Introduction: MLL rearranged leukemias are associated with a poor prognosis and response to conventional therapies is limited. Therefore, identification of new targets resulting in the development of novel compounds are urgently needed. However, the lack of authentic model systems due to retroviral MLL fusion protein overexpression and usage of pure mouse models that do not mimic the nature of the original human disease compromise efficient pharmacological studies. We generated with the clustered regularly interspaced short palindromic repeats (CRISPR)/Cas9 system a human MLL-rearranged (MLLr) leukemia model derived from umbilical cord blood cells, that is based on patient specific complete translocations of the MLL, AF4 or AF9 genes and shares phenotypical, morphological and molecular features of patient leukemic cells. Thus, it allows us to reproduce downstream effects caused by MLL fusion proteins on patient-like pathologic levels. Gene set enrichment analysis (GSEA) and expression analysis identified Myc as a critical target in our indefinite in vitro growing human MLLr model. Here, we report the impact of the indirect Myc inhibitor JQ1 on cell proliferation and apoptosis in our authentic human MLLr leukemia model.
Methods: We used CRISPR/Cas9 to induce MLL-AF4 and -AF9 translocations in primary hematopoietic stem and progenitor cells (HSPCs) derived from human cord blood. MLLr cells were characterized via RNA sequencing, compared to primary patient cells and subjected to GSEA and differential gene expression analysis. MLLr cells were used to analyze the consequences of the Myc inhibitor JQ1 on proliferation and apoptosis determined by flow cytometry.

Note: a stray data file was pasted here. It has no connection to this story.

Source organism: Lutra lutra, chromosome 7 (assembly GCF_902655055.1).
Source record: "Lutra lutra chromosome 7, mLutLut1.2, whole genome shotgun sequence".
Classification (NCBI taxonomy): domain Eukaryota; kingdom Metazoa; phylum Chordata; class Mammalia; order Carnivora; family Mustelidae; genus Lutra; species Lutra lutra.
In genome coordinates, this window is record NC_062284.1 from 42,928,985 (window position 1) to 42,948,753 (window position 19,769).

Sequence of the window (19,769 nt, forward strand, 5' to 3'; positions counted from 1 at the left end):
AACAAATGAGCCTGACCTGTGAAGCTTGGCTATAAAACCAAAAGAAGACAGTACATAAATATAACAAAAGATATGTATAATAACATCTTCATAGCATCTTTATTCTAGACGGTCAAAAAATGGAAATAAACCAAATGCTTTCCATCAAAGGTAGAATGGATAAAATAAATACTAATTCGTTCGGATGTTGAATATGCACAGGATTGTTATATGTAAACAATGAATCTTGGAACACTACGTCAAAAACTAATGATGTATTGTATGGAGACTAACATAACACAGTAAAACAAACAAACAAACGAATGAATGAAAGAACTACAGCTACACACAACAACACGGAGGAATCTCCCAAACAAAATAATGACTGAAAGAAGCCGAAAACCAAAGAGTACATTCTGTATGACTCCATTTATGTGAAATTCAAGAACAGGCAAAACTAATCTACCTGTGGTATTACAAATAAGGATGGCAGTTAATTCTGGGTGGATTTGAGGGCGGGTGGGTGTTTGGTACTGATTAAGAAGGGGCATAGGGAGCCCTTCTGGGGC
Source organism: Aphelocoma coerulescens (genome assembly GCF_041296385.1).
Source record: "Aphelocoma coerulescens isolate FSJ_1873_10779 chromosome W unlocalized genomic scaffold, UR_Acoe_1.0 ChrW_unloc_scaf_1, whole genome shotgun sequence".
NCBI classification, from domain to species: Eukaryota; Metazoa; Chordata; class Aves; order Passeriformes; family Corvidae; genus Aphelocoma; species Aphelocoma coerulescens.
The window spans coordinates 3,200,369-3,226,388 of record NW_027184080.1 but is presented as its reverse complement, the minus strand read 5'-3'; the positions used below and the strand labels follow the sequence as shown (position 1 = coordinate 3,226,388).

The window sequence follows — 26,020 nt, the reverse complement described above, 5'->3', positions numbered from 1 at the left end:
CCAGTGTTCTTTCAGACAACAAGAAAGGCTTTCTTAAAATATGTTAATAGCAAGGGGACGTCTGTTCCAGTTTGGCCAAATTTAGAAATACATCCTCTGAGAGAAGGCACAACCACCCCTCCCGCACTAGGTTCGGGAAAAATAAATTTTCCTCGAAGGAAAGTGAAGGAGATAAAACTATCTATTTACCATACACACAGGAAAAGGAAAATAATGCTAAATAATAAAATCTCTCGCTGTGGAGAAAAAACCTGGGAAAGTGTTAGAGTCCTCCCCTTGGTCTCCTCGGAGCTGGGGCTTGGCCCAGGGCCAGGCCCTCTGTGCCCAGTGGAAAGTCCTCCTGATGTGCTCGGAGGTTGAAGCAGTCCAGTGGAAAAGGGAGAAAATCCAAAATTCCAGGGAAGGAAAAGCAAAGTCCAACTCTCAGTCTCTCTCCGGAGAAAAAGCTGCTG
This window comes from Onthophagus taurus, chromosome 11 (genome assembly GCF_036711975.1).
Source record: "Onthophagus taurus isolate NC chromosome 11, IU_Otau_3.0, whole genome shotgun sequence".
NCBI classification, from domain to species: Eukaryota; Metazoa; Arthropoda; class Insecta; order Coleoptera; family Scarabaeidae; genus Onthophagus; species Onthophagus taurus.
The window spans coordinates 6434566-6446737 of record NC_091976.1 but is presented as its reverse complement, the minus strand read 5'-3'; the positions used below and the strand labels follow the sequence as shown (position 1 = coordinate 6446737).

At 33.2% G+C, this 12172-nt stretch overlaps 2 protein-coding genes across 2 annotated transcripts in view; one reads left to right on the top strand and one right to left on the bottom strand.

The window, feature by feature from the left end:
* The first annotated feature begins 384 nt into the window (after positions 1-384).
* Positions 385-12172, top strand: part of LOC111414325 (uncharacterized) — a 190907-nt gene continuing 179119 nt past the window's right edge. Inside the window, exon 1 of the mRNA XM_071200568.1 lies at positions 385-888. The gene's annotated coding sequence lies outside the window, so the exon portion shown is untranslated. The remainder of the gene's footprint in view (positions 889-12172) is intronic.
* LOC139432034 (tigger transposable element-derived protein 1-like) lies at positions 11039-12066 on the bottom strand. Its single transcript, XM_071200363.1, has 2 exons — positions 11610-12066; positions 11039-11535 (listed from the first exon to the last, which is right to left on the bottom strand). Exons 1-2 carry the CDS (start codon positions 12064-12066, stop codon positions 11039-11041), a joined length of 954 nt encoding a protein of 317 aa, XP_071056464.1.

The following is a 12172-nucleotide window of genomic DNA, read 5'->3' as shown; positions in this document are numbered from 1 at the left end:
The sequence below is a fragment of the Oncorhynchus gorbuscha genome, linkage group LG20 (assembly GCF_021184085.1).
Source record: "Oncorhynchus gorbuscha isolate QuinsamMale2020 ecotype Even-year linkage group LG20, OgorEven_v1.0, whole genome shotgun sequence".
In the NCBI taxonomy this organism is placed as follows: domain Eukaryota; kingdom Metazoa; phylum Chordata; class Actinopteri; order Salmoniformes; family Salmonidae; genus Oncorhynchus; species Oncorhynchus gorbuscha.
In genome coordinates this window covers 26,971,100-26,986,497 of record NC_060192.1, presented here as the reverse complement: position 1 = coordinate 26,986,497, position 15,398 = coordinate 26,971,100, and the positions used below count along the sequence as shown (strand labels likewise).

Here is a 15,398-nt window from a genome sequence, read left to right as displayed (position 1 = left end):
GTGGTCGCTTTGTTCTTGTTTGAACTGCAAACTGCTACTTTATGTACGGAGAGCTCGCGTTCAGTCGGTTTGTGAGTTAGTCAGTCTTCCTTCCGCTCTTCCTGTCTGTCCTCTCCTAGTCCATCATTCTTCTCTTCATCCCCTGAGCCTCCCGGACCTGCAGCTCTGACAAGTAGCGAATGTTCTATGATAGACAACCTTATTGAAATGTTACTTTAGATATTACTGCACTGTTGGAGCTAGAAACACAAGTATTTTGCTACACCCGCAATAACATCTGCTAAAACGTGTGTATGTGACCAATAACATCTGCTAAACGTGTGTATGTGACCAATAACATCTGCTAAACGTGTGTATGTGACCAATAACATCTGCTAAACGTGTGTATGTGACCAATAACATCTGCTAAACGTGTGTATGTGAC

Results: Patient-specific MLL-AF4 and -AF9 cells were generated with a translocation efficiency of 100% after a cell culture period of 30 days. In liquid culture MLLr cells displayed a distinct survival advantage with indefinite growth potential whereas control cells (HSPCs nucleofected with Cas9 alone) terminally differentiated and eventually died out after 60 days of culture. Our human MLLr model based on complete translocations of the MLL and AF4 or AF9 genes, respectively, shared molecular oncogenic features of patient leukemic cells determined by RNA sequencing: Analysis of differentially expressed genes revealed a typical MLLr leukemia signature, with upregulation of HOXA cluster and downregulation of HOXB cluster. Interestingly, further analysis of the impact of MLL fusion protein on transcriptional programs revealed Myc as a highly important target. Strikingly, treatment with the indirect Myc inhibitor JQ1 resulted in a dose-dependent reduced proliferation (50 nM: 61-65%) and induction of apoptosis (100 nM: 23-46%) of MLLr cells whereas control cells were not affected.
Conclusions: Our genome editing approach to generate indefinite growing MLL-AF4 and -AF9 translocated cells faithfully models MLLr leukemia and provides an experimental platform to identify molecular targets and testing of new therapies. Myc inhibitor JQ1 shows robust antiproliferative capacity and promotes cell death serving as a potential new therapeutic target for the treatment of MLLr leukemia.
No relevant conflicts of interest to declare.
Asterisk with author names denotes non-ASH members.
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